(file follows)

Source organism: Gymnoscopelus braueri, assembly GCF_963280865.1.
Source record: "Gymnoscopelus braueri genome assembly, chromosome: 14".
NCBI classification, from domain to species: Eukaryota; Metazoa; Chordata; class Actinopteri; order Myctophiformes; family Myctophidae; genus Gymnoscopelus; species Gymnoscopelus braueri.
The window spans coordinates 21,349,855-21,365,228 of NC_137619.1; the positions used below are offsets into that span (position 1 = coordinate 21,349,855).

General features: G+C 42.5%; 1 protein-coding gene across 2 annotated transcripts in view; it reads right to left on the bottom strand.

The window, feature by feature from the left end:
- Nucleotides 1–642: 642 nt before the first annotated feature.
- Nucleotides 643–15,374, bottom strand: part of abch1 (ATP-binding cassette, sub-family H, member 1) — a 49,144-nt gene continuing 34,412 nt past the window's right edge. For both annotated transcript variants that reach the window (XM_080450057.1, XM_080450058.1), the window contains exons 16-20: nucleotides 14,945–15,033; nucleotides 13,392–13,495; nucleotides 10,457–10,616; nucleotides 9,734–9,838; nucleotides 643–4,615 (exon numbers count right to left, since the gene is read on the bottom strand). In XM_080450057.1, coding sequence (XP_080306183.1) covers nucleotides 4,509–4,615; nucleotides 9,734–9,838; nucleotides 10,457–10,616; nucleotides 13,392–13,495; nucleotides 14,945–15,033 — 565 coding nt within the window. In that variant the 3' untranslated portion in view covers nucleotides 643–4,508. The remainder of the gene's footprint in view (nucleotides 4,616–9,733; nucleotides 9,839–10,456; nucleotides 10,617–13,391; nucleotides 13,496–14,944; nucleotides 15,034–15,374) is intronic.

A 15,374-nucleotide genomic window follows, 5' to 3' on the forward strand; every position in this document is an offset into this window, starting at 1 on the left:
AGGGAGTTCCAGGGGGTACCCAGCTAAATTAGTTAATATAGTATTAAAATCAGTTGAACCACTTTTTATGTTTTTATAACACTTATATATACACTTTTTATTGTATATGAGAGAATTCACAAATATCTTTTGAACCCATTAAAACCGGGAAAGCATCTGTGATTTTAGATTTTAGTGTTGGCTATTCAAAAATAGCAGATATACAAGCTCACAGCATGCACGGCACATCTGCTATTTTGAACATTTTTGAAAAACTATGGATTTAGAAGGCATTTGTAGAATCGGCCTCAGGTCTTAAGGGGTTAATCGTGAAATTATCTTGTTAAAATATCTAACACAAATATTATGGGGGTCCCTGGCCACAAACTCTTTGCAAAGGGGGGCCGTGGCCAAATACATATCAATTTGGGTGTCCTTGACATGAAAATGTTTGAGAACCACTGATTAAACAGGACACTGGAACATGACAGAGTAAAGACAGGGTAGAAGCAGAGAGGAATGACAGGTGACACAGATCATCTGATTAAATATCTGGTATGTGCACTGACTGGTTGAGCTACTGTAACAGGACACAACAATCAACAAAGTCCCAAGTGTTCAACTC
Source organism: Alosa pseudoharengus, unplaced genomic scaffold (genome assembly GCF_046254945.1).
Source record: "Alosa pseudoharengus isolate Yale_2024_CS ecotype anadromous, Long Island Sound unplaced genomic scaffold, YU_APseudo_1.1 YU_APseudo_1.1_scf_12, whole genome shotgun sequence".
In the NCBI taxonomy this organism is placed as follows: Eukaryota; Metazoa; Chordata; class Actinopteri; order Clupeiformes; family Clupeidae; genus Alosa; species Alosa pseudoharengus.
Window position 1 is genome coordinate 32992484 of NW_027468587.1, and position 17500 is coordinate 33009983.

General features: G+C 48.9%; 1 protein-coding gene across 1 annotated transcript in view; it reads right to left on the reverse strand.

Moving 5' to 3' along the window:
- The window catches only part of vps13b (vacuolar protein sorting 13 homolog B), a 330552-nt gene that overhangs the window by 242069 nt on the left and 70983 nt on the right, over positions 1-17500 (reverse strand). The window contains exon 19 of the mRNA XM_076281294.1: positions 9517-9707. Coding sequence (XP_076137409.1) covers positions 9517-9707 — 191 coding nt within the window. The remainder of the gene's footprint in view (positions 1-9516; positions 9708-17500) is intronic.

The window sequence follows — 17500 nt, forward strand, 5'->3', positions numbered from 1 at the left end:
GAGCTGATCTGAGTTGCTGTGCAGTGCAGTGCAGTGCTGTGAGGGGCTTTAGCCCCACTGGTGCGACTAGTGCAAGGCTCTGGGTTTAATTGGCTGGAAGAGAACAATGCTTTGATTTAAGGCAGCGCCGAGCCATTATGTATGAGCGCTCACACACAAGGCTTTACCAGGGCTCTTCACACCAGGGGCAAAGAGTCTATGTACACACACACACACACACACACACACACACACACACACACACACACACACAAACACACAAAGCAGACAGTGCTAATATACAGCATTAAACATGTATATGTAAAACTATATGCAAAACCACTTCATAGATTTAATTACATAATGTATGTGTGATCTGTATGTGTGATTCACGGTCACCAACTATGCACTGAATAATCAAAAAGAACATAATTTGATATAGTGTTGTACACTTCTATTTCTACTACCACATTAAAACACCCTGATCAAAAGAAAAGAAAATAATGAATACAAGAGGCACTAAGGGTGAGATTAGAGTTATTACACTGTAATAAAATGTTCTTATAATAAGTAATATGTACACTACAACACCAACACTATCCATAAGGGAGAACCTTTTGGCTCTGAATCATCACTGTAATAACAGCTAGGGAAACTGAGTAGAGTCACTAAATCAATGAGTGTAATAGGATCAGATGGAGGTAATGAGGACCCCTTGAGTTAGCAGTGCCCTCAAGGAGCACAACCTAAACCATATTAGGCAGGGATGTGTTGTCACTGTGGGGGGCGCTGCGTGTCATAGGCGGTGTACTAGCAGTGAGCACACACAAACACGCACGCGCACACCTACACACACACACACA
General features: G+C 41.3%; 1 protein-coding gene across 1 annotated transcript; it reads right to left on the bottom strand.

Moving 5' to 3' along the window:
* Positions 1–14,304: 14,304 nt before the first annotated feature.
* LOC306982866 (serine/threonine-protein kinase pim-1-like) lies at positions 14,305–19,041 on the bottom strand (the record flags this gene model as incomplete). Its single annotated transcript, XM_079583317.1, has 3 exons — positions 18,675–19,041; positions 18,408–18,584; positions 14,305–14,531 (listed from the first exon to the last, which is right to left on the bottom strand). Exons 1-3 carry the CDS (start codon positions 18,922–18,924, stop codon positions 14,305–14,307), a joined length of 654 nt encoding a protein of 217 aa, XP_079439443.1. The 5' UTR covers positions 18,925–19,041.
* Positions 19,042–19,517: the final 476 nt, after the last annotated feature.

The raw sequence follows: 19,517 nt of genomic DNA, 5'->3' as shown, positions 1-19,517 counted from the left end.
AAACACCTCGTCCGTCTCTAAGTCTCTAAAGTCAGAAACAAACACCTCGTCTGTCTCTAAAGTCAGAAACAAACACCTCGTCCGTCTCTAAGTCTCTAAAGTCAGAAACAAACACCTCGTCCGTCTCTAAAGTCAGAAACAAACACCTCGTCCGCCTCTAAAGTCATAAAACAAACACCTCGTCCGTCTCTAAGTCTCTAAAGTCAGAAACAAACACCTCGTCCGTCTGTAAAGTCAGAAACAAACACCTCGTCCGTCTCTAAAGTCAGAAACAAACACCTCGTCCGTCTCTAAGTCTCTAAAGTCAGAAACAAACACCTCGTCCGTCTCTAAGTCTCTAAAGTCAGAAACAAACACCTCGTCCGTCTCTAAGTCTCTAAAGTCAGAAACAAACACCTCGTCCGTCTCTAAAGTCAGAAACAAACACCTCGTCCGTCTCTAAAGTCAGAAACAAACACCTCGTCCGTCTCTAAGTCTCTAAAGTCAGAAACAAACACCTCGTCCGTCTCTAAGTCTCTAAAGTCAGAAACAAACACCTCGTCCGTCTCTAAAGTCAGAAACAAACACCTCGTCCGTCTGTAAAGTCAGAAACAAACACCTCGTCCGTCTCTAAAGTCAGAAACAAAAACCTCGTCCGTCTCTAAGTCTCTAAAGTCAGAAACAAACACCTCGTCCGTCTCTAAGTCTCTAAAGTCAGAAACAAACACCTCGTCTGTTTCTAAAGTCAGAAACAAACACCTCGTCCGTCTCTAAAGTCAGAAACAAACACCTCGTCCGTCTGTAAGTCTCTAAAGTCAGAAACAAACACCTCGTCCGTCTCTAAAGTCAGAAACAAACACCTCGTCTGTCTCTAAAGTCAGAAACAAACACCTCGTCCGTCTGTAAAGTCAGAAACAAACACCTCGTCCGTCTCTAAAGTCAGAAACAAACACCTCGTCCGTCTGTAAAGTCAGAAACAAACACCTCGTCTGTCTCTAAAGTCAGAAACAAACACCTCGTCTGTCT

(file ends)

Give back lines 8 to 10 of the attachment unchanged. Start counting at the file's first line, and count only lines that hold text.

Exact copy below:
- Nucleotides 643–15,374, bottom strand: part of abch1 (ATP-binding cassette, sub-family H, member 1) — a 49,144-nt gene continuing 34,412 nt past the window's right edge. For both annotated transcript variants that reach the window (XM_080450057.1, XM_080450058.1), the window contains exons 16-20: nucleotides 14,945–15,033; nucleotides 13,392–13,495; nucleotides 10,457–10,616; nucleotides 9,734–9,838; nucleotides 643–4,615 (exon numbers count right to left, since the gene is read on the bottom strand). In XM_080450057.1, coding sequence (XP_080306183.1) covers nucleotides 4,509–4,615; nucleotides 9,734–9,838; nucleotides 10,457–10,616; nucleotides 13,392–13,495; nucleotides 14,945–15,033 — 565 coding nt within the window. In that variant the 3' untranslated portion in view covers nucleotides 643–4,508. The remainder of the gene's footprint in view (nucleotides 4,616–9,733; nucleotides 9,839–10,456; nucleotides 10,617–13,391; nucleotides 13,496–14,944; nucleotides 15,034–15,374) is intronic.

A 15,374-nucleotide genomic window follows, 5' to 3' on the forward strand; every position in this document is an offset into this window, starting at 1 on the left:
AGGGAGTTCCAGGGGGTACCCAGCTAAATTAGTTAATATAGTATTAAAATCAGTTGAACCACTTTTTATGTTTTTATAACACTTATATATACACTTTTTATTGTATATGAGAGAATTCACAAATATCTTTTGAACCCATTAAAACCGGGAAAGCATCTGTGATTTTAGATTTTAGTGTTGGCTATTCAAAAATAGCAGATATACAAGCTCACAGCATGCACGGCACATCTGCTATTTTGAACATTTTTGAAAAACTATGGATTTAGAAGGCATTTGTAGAATCGGCCTCAGGTCTTAAGGGGTTAATCGTGAAATTATCTTGTTAAAATATCTAACACAAATATTATGGGGGTCCCTGGCCACAAACTCTTTGCAAAGGGGGGCCGTGGCCAAATACATATCAATTTGGGTGTCCTTGACATGAAAATGTTTGAGAACCACTGATTAAACAGGACACTGGAACATGACAGAGTAAAGACAGGGTAGAAGCAGAGAGGAATGACAGGTGACACAGATCATCTGATTAAATATCTGGTATGTGCACTGACTGGTTGAGCTACTGTAACAGGACACAACAATCAACAAAGTCCCAAGTGTTCAACTC